I left the room as quickly as I could. It seemed that for now I was safe, my only remaining choice to obey my captors. The door led to a long, dimly lit dirt hallway. Was this whole place a tunnel system? Better yet, where am I? I trudged down the hall, the falling bombs still clearly audible on the surface. It would seem these invaders were processing their captives as they fought. This was efficiency in the sickest possible way. Ahead of me was another green door. I opened it and stepped through. On the other side was a queue of men, hands unbound. A guard at the door grabbed my wrists, cutting me free of my ties. His knife work was sloppy, and he sliced my wrist. I portrayed no pain as he snickered, clearly aware of the slip. This room was different, much larger than the others. White screens lined either wall to my left and white, small windows near the ceiling revealing armed troopers in gleaming white armor, their rifles trained on us prisoners below. I guess this type of supervision eliminated the need for bound hands. At the end of the line were various screened in areas, each taking one man at a time.
Hours passed as I slowly made my way to the front of the line. A constant stream of fresh captives made its way in behind me, replenishing the line as more and more were taken behind the screens. Two soldiers made their way to the next block of five captives, me included. They pushed us to the direction of our assigned screens. Hesitation gripped at my nerves and my legs suddenly froze. I had no idea what awaited me on the other side, no idea what they were going to do to me. Suddenly a thought occurred. Back pocket, something small. I reached into the pocket as secretively as I could. My fingers met something small, metallic. Familiar slots traced my fingertips. A chip? Impossible, I hadn’t brought one with me, however this was my only chance. I snatched it from my pocket, then, disguising the motion as a head scratch, slipped the chip into the slot on the side of my head. Amazingly, it clicked, and all at once the visual displays flooded my sight. I navigated the interface as quickly as possible. All I had to do was find one function before they got me through the curtain, and I was home free. Finally, I found what I was looking for. Text appeared on my vision.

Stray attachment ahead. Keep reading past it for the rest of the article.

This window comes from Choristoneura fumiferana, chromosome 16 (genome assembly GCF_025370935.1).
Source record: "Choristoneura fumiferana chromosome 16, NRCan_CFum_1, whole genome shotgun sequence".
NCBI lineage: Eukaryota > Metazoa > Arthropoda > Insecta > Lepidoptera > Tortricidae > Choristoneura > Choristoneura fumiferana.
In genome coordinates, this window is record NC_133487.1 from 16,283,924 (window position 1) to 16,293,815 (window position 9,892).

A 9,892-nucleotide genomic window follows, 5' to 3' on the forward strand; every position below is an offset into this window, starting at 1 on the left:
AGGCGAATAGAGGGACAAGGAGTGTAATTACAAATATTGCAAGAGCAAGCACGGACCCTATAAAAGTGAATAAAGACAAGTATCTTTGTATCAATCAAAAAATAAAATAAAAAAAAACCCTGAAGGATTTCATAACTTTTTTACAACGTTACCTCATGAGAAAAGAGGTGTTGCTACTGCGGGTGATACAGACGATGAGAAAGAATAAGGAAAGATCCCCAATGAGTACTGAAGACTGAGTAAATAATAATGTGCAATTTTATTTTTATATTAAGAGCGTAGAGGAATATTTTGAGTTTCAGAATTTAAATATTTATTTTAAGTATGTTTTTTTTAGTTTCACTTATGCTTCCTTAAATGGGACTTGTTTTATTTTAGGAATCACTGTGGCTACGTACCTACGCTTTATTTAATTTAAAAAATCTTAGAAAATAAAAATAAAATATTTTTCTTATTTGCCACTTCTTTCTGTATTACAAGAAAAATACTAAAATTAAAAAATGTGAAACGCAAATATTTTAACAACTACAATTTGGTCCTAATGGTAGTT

“Enter sleep mode?” I selected yes. All at once, my body went limp, my heart rate slowed to a stop. I felt myself grow colder.
“Beginning artificial metabolic function,” read the display. This setting was designed for emergency situations in which the user would need to simulate death. Part of the special ops training was the installation of the program, as well as the necessary training to control your body from going into shock at the sudden halt of regular functions. The chip would bypass my heart, yet sustain my pulse and digestive system for as long as “sleep mode” was in effect. I don’t know how the thing ended up in my pocket, but I silently thanked God, or whoever was watching over me, for this stroke of fortune.
“Looks like this one’s no good. Take him to the red door.” The commanding guard spoke with no genuine concern. Why should he care for these lower beings, these roaches?